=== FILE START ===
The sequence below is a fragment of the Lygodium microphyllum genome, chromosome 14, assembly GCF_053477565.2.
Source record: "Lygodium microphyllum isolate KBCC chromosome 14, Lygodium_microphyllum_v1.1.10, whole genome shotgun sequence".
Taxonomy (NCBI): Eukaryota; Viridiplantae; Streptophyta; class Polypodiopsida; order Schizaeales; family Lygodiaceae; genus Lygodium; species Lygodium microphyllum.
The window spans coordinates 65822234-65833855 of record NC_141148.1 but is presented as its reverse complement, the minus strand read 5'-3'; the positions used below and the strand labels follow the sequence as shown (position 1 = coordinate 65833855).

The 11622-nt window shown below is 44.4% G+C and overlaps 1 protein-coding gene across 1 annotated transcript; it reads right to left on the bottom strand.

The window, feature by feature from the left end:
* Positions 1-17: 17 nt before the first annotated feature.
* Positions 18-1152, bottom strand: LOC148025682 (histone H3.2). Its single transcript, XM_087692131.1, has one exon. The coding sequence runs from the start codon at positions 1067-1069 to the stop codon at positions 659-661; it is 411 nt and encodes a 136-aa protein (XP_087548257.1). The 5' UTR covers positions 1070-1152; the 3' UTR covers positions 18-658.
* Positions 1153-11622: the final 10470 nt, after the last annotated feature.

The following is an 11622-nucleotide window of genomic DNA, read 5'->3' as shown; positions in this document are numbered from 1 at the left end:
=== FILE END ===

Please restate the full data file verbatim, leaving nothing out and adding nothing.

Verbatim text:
The sequence below is a fragment of the Lygodium microphyllum genome, chromosome 14, assembly GCF_053477565.2.
Source record: "Lygodium microphyllum isolate KBCC chromosome 14, Lygodium_microphyllum_v1.1.10, whole genome shotgun sequence".
Taxonomy (NCBI): Eukaryota; Viridiplantae; Streptophyta; class Polypodiopsida; order Schizaeales; family Lygodiaceae; genus Lygodium; species Lygodium microphyllum.
The window spans coordinates 65822234-65833855 of record NC_141148.1 but is presented as its reverse complement, the minus strand read 5'-3'; the positions used below and the strand labels follow the sequence as shown (position 1 = coordinate 65833855).

The 11622-nt window shown below is 44.4% G+C and overlaps 1 protein-coding gene across 1 annotated transcript; it reads right to left on the bottom strand.

The window, feature by feature from the left end:
* Positions 1-17: 17 nt before the first annotated feature.
* Positions 18-1152, bottom strand: LOC148025682 (histone H3.2). Its single transcript, XM_087692131.1, has one exon. The coding sequence runs from the start codon at positions 1067-1069 to the stop codon at positions 659-661; it is 411 nt and encodes a 136-aa protein (XP_087548257.1). The 5' UTR covers positions 1070-1152; the 3' UTR covers positions 18-658.
* Positions 1153-11622: the final 10470 nt, after the last annotated feature.

The following is an 11622-nucleotide window of genomic DNA, read 5'->3' as shown; positions in this document are numbered from 1 at the left end: